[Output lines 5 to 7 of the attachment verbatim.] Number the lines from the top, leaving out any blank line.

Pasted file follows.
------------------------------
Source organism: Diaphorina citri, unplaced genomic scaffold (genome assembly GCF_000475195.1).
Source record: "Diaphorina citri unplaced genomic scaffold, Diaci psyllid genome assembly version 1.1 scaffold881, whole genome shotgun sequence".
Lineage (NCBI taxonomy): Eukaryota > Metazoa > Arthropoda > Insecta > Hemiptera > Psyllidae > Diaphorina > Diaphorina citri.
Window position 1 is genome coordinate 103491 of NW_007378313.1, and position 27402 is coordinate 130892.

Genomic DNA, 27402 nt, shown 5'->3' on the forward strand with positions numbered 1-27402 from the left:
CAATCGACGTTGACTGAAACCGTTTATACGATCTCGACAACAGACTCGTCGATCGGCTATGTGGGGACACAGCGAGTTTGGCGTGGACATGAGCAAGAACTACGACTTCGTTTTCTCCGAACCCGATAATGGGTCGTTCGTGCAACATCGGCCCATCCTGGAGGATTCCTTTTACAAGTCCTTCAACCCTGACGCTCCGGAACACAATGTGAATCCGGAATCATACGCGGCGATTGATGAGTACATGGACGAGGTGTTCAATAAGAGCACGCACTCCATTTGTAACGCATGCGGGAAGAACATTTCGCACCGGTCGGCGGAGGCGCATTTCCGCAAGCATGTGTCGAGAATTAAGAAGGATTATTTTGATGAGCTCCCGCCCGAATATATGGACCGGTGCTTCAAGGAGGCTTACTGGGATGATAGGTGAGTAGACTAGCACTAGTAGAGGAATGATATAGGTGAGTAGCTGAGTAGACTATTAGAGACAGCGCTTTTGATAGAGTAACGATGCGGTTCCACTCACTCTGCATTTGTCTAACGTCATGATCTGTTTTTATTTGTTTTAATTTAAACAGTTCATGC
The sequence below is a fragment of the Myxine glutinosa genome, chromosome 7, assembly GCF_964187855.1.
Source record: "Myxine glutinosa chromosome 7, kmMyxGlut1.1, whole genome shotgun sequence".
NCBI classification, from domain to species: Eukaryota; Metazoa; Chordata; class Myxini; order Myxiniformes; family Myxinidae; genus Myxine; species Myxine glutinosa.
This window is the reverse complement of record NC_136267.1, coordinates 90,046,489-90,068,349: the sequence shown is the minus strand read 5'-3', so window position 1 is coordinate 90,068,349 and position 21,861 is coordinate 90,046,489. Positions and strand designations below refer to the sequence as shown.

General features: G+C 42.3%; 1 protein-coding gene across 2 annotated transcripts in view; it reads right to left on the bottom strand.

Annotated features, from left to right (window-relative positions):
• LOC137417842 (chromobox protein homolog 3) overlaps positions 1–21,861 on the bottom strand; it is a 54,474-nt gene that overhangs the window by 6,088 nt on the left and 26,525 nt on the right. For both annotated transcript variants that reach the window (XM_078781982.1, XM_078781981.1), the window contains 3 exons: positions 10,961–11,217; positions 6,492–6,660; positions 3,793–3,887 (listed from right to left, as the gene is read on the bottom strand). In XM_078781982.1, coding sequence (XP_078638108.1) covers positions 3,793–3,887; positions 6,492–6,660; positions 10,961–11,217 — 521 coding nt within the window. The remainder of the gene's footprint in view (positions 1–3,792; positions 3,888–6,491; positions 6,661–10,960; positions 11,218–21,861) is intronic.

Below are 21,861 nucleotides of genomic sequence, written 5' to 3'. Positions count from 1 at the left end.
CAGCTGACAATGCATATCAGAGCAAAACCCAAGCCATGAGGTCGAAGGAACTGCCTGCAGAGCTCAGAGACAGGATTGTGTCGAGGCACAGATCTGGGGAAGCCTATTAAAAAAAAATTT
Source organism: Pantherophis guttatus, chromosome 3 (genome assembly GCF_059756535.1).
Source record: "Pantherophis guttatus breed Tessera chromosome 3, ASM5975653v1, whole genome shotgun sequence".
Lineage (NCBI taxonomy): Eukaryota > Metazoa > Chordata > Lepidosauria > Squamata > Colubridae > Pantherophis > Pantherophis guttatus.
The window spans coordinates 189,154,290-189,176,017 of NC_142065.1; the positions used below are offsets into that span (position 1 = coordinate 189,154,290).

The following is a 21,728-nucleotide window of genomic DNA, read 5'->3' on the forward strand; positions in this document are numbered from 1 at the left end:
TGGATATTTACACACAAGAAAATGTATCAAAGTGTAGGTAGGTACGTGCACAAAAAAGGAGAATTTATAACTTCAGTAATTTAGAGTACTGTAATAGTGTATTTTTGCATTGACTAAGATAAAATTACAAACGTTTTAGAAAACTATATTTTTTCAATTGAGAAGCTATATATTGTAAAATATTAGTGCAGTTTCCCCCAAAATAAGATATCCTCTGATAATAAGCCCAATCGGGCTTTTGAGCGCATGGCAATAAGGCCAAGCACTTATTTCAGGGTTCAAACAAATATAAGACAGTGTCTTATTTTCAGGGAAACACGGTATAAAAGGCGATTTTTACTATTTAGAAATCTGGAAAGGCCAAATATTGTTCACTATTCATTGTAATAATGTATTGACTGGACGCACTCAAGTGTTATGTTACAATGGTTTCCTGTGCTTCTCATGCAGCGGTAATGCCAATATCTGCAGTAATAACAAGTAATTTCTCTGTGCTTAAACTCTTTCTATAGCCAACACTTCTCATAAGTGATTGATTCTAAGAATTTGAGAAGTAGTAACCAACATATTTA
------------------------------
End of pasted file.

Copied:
Genomic DNA, 27402 nt, shown 5'->3' on the forward strand with positions numbered 1-27402 from the left:
CAATCGACGTTGACTGAAACCGTTTATACGATCTCGACAACAGACTCGTCGATCGGCTATGTGGGGACACAGCGAGTTTGGCGTGGACATGAGCAAGAACTACGACTTCGTTTTCTCCGAACCCGATAATGGGTCGTTCGTGCAACATCGGCCCATCCTGGAGGATTCCTTTTACAAGTCCTTCAACCCTGACGCTCCGGAACACAATGTGAATCCGGAATCATACGCGGCGATTGATGAGTACATGGACGAGGTGTTCAATAAGAGCACGCACTCCATTTGTAACGCATGCGGGAAGAACATTTCGCACCGGTCGGCGGAGGCGCATTTCCGCAAGCATGTGTCGAGAATTAAGAAGGATTATTTTGATGAGCTCCCGCCCGAATATATGGACCGGTGCTTCAAGGAGGCTTACTGGGATGATAGGTGAGTAGACTAGCACTAGTAGAGGAATGATATAGGTGAGTAGCTGAGTAGACTATTAGAGACAGCGCTTTTGATAGAGTAACGATGCGGTTCCACTCACTCTGCATTTGTCTAACGTCATGATCTGTTTTTATTTGTTTTAATTTAAACAGTTCATGC
The sequence below is a fragment of the Myxine glutinosa genome, chromosome 7, assembly GCF_964187855.1.